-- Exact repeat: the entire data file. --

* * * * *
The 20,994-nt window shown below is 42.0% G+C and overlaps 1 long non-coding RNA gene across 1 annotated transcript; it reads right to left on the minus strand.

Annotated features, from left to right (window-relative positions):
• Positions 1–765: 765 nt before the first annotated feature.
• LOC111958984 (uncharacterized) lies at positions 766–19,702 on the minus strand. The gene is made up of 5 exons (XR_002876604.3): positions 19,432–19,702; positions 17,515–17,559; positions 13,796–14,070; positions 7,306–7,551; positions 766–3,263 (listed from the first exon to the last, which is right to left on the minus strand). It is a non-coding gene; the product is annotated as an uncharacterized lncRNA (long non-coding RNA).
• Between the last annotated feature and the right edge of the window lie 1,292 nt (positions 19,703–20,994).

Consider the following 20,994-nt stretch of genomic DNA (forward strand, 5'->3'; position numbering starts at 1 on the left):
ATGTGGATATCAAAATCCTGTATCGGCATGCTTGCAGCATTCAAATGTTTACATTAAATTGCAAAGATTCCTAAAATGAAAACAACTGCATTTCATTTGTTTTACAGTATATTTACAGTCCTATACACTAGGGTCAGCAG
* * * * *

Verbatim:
The 20,994-nt window shown below is 42.0% G+C and overlaps 1 long non-coding RNA gene across 1 annotated transcript; it reads right to left on the minus strand.

Annotated features, from left to right (window-relative positions):
• Positions 1–765: 765 nt before the first annotated feature.
• LOC111958984 (uncharacterized) lies at positions 766–19,702 on the minus strand. The gene is made up of 5 exons (XR_002876604.3): positions 19,432–19,702; positions 17,515–17,559; positions 13,796–14,070; positions 7,306–7,551; positions 766–3,263 (listed from the first exon to the last, which is right to left on the minus strand). It is a non-coding gene; the product is annotated as an uncharacterized lncRNA (long non-coding RNA).
• Between the last annotated feature and the right edge of the window lie 1,292 nt (positions 19,703–20,994).

Consider the following 20,994-nt stretch of genomic DNA (forward strand, 5'->3'; position numbering starts at 1 on the left):
ATGTGGATATCAAAATCCTGTATCGGCATGCTTGCAGCATTCAAATGTTTACATTAAATTGCAAAGATTCCTAAAATGAAAACAACTGCATTTCATTTGTTTTACAGTATATTTACAGTCCTATACACTAGGGTCAGCAG